Sun Tzu recommended a general burn the boats his troops crossed a river with so that they knew forward was the only way out. Both literally and psychologically, when you're in the pod, you CAN NOT retreat. The only reason master control is going to open that door is to admit the "blue wave" (or whatever color your agency wears).

A rapist/mugger can retreat, and so he will if given a reason.

On the other hand, an inmate or street criminal also can't really retreat--because the cops are coming after him. So he's burned his boats, too, and he's going to act accordingly.

damkrantz said...

As you have said before Rory, it is chaos and one needs to learn to take their opportunities as they present themselves. Then learn to flow from one opportunity to the next.
Also, your reality is not everyone else's. I feel, as people have mentioned in earlier comments, that you are comparing apples to oranges. Is not violence a complex thing? :-D
I feel like if you get an opening, you should take it and use what it gives you. Flow to the next opportunity.
But then what do I know? I have never had to handle a situation past the deescalation stage.

Randy said...

It's a pretty slippery thing to try and quantify. Although it doesn't directly answer your question, looking at an individual, a situation and the skills to potentially manage it can highlight the relative success that someone may have in a given situation, relative to someone else (and from there to program training appropriate to the individual/scenario). Individuals are made up of cognitive, affective, motor and physiological attributes (CAMP). Violent situations are composed of CAMP constraints. Skills are composed of CAMP qualities. All three domains overlap, and influence each other. In a nutshell, what works in one environment may not work in another, what works in one affective state may not in another, etc. Within that framework, a kick to the groin may work reliably for a woman facing off in a direct assault; it may not if the attacker's attributes outmatch hers, if the assault is an unexpected ambush, or if the assailant is motivated/angry enough that affect compensates for physiology. Her chances are good if the situation offers favorable conditions, and if she is able to bring her attributes and skills to bear in an intentional, focused way; they begin to drop if the situation is unfavorable, or the attacker is able to leverage his attributes and skills against her unexpectedly.

Hertao said...

There are very few 100% empty hand techniques, and the few that exist aren't as easy to apply for many people...chokes for example take more skill to apply than a simple groin kick.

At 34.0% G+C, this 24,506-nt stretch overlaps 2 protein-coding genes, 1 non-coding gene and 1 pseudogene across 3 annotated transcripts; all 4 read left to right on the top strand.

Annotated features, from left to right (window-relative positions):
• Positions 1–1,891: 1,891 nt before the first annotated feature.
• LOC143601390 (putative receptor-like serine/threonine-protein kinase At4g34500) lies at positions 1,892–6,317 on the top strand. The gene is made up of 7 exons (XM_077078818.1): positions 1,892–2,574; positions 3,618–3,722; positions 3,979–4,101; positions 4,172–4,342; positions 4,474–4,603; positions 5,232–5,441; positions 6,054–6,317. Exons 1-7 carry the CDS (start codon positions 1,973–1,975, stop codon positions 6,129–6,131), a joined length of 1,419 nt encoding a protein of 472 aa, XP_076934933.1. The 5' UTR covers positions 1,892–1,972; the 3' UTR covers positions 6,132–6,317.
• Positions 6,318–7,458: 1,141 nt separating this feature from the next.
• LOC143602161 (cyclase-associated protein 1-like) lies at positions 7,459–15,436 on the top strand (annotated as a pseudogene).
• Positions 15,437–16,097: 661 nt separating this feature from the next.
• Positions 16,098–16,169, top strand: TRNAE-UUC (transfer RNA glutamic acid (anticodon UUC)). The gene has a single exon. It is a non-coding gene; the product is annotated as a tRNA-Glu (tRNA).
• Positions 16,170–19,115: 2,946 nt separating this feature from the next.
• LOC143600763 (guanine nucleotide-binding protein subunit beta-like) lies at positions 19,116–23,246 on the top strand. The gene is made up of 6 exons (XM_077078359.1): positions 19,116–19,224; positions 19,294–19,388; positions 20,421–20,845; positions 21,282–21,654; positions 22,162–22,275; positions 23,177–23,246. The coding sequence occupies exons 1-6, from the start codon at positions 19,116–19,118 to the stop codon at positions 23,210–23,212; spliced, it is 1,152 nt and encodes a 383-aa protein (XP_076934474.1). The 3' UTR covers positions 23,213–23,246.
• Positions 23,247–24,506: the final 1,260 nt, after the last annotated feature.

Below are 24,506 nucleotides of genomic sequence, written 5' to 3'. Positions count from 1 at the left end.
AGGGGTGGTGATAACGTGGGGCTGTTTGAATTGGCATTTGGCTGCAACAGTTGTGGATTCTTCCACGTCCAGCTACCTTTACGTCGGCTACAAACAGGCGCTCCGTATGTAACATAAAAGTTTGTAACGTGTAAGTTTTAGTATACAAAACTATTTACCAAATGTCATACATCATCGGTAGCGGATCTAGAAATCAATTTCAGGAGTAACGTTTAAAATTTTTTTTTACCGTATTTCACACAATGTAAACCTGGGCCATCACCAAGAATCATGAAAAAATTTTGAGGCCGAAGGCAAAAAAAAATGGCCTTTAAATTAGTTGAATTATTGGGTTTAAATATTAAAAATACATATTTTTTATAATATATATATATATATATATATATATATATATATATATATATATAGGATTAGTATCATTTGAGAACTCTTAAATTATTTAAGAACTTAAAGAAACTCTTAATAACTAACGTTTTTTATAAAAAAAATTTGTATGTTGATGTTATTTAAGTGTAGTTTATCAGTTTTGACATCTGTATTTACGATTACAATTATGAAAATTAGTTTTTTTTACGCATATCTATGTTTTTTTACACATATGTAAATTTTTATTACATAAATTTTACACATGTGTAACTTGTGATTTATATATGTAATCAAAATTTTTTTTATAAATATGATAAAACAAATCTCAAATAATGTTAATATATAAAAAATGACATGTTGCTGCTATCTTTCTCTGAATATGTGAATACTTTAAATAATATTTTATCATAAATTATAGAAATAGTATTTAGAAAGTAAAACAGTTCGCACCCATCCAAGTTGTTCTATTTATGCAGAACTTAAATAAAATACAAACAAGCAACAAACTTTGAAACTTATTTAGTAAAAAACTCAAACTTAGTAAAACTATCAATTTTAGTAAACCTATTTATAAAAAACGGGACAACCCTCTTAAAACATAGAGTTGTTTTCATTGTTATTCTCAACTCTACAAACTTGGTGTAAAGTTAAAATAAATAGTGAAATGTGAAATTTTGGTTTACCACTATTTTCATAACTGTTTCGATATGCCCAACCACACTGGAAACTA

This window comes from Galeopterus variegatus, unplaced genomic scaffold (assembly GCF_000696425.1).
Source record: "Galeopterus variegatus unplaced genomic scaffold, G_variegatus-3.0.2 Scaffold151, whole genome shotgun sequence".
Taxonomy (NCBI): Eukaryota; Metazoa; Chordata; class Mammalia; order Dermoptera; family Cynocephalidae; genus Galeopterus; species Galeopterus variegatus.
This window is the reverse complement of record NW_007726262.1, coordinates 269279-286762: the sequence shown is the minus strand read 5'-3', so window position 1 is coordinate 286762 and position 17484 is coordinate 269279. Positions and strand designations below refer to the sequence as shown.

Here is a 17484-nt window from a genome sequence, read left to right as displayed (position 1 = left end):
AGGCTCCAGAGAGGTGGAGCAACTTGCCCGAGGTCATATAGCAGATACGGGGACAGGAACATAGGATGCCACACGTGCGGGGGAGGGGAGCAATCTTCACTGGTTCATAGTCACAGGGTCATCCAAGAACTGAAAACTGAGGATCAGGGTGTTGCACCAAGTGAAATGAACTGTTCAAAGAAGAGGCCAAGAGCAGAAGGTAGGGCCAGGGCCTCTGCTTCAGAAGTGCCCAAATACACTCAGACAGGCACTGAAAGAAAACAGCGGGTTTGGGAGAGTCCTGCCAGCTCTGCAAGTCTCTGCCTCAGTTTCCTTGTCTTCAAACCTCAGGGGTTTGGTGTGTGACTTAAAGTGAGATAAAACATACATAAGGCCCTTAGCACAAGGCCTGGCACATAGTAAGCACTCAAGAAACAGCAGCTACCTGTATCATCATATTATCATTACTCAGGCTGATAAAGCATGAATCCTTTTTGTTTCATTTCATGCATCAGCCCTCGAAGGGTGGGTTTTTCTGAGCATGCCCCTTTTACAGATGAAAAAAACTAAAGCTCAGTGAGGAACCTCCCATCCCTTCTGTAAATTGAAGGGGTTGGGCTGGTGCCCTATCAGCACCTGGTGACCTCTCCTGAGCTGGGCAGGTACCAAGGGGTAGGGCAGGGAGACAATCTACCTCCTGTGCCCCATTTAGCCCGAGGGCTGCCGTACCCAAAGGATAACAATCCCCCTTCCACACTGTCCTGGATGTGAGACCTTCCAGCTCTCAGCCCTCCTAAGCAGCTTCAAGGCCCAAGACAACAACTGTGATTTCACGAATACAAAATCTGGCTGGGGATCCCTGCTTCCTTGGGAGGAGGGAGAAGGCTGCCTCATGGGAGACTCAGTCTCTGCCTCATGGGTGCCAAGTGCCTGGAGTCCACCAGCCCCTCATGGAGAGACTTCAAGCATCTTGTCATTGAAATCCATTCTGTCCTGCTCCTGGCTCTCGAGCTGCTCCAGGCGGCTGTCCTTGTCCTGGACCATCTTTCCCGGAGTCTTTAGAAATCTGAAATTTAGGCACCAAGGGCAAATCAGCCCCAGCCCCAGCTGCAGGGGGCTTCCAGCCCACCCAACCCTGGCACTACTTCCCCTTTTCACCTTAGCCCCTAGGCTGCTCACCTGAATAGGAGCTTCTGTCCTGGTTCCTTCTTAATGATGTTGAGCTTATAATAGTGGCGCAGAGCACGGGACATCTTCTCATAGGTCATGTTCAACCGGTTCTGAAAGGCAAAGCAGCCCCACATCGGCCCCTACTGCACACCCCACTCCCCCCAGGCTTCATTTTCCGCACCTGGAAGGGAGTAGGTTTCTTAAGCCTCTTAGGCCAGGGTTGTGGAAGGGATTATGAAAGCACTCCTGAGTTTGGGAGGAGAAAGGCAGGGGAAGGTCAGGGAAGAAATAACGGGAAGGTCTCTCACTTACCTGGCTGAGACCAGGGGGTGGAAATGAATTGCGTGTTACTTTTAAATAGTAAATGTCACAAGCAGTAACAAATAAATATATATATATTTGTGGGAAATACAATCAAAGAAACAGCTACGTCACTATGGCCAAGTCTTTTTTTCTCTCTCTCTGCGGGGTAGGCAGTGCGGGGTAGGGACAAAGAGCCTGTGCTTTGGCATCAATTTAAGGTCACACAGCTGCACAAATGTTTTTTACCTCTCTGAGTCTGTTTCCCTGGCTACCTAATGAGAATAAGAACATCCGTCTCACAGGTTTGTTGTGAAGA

Regarding the groin kick/strike in particular, I don't recall ever kicking someone in the groin (in training) and not having them go right down. I've been kicked in the groin many times though, with very different effects. Sometimes it has caused me to stop right away, other times a few seconds later, sometimes longer...and the worst time I can remember, when it hurt to walk for at least a week after, it only made me angry and fight harder, to my partner's detriment. So I don't consider it a 100% technique for sure. It can work, but it can also make your opponent angrier.

I think the only techniques you can consider to have a very high probability of success, approaching 100%, are those that DAMAGE a person so that they cannot physically continue. But successfully applying them takes skill, and the application is never going to be near 100%.

Bottom line is that there are no easy answers, unfortunately.

mobiaxis said...

Conjecture might be interesting, but the facts seem to be these: groin / nose strikes do not always end the fight (neither does a knife, club or gun). Other than maybe an RPG, there is no 'magic bullet'. Conclusion: Do whatever is required to end the fight. If you run out of skills / 'tools', there might be a bad outcome - it happens. If everyone fully understood how bad things could go, self-defense training notwithstanding, perhaps they would ...stay away from 'bad areas' ...apologize even when not wrong away if they could.

Anonymous said...

I suspect that in most of your fights, both parties expected a fight.
In the attacks on a female, the attacker expected a victim.
Sometimes it isn't necessary to win the fight, it is only necessary to convince your opponent that there are easier targets. A 10% technique may be sufficient to convince them. Sometimes you have to subdue your opponent. Nothing short will suffice.
I think you are correct when you say neither is wrong; you are just looking at different dynamics.

Anonymous said...

I agree with one of the Anonymous statements. I think if a man is chosing his victim, he will go for someone who presents as a victim before he attacks someone who presents with confidence. That being said, when the woman fights back, she is no longer an easy victim. I think there is probably a second where the attacker is startled...and hopefully on the ground. D.Phelps